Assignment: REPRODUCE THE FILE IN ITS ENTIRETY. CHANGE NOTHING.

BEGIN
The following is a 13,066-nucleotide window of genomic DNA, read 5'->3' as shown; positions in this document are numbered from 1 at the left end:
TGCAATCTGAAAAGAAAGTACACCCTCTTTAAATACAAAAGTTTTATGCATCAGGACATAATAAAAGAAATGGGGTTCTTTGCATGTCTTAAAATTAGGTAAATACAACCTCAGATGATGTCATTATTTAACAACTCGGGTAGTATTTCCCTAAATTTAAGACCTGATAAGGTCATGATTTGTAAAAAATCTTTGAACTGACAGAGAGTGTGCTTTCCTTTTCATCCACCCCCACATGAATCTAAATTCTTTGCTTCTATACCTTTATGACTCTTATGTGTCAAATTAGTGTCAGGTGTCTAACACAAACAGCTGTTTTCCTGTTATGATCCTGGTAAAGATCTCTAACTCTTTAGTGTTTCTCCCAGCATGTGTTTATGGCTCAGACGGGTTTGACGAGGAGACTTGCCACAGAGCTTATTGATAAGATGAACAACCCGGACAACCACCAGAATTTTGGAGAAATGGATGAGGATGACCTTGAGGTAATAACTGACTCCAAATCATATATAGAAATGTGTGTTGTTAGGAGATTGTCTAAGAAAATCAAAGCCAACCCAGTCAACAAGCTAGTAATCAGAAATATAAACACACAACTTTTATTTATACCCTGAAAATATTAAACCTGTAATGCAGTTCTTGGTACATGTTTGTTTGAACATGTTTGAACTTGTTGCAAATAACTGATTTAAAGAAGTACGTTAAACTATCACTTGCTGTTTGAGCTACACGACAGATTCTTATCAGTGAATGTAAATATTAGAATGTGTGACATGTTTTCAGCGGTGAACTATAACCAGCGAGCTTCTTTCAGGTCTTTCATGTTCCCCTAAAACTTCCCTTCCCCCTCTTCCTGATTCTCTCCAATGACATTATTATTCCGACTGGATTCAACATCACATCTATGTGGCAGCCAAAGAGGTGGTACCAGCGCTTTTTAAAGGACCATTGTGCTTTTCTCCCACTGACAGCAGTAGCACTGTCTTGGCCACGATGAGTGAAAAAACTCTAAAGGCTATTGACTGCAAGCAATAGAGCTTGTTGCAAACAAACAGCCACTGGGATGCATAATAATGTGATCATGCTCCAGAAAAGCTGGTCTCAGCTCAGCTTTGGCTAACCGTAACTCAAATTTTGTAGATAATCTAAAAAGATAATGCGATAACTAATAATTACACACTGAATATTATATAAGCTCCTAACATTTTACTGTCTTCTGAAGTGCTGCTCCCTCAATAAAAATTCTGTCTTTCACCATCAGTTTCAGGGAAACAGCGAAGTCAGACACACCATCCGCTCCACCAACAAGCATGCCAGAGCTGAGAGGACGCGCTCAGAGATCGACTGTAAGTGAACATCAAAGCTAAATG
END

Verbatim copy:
The following is a 13,066-nucleotide window of genomic DNA, read 5'->3' as shown; positions in this document are numbered from 1 at the left end:
TGCAATCTGAAAAGAAAGTACACCCTCTTTAAATACAAAAGTTTTATGCATCAGGACATAATAAAAGAAATGGGGTTCTTTGCATGTCTTAAAATTAGGTAAATACAACCTCAGATGATGTCATTATTTAACAACTCGGGTAGTATTTCCCTAAATTTAAGACCTGATAAGGTCATGATTTGTAAAAAATCTTTGAACTGACAGAGAGTGTGCTTTCCTTTTCATCCACCCCCACATGAATCTAAATTCTTTGCTTCTATACCTTTATGACTCTTATGTGTCAAATTAGTGTCAGGTGTCTAACACAAACAGCTGTTTTCCTGTTATGATCCTGGTAAAGATCTCTAACTCTTTAGTGTTTCTCCCAGCATGTGTTTATGGCTCAGACGGGTTTGACGAGGAGACTTGCCACAGAGCTTATTGATAAGATGAACAACCCGGACAACCACCAGAATTTTGGAGAAATGGATGAGGATGACCTTGAGGTAATAACTGACTCCAAATCATATATAGAAATGTGTGTTGTTAGGAGATTGTCTAAGAAAATCAAAGCCAACCCAGTCAACAAGCTAGTAATCAGAAATATAAACACACAACTTTTATTTATACCCTGAAAATATTAAACCTGTAATGCAGTTCTTGGTACATGTTTGTTTGAACATGTTTGAACTTGTTGCAAATAACTGATTTAAAGAAGTACGTTAAACTATCACTTGCTGTTTGAGCTACACGACAGATTCTTATCAGTGAATGTAAATATTAGAATGTGTGACATGTTTTCAGCGGTGAACTATAACCAGCGAGCTTCTTTCAGGTCTTTCATGTTCCCCTAAAACTTCCCTTCCCCCTCTTCCTGATTCTCTCCAATGACATTATTATTCCGACTGGATTCAACATCACATCTATGTGGCAGCCAAAGAGGTGGTACCAGCGCTTTTTAAAGGACCATTGTGCTTTTCTCCCACTGACAGCAGTAGCACTGTCTTGGCCACGATGAGTGAAAAAACTCTAAAGGCTATTGACTGCAAGCAATAGAGCTTGTTGCAAACAAACAGCCACTGGGATGCATAATAATGTGATCATGCTCCAGAAAAGCTGGTCTCAGCTCAGCTTTGGCTAACCGTAACTCAAATTTTGTAGATAATCTAAAAAGATAATGCGATAACTAATAATTACACACTGAATATTATATAAGCTCCTAACATTTTACTGTCTTCTGAAGTGCTGCTCCCTCAATAAAAATTCTGTCTTTCACCATCAGTTTCAGGGAAACAGCGAAGTCAGACACACCATCCGCTCCACCAACAAGCATGCCAGAGCTGAGAGGACGCGCTCAGAGATCGACTGTAAGTGAACATCAAAGCTAAATG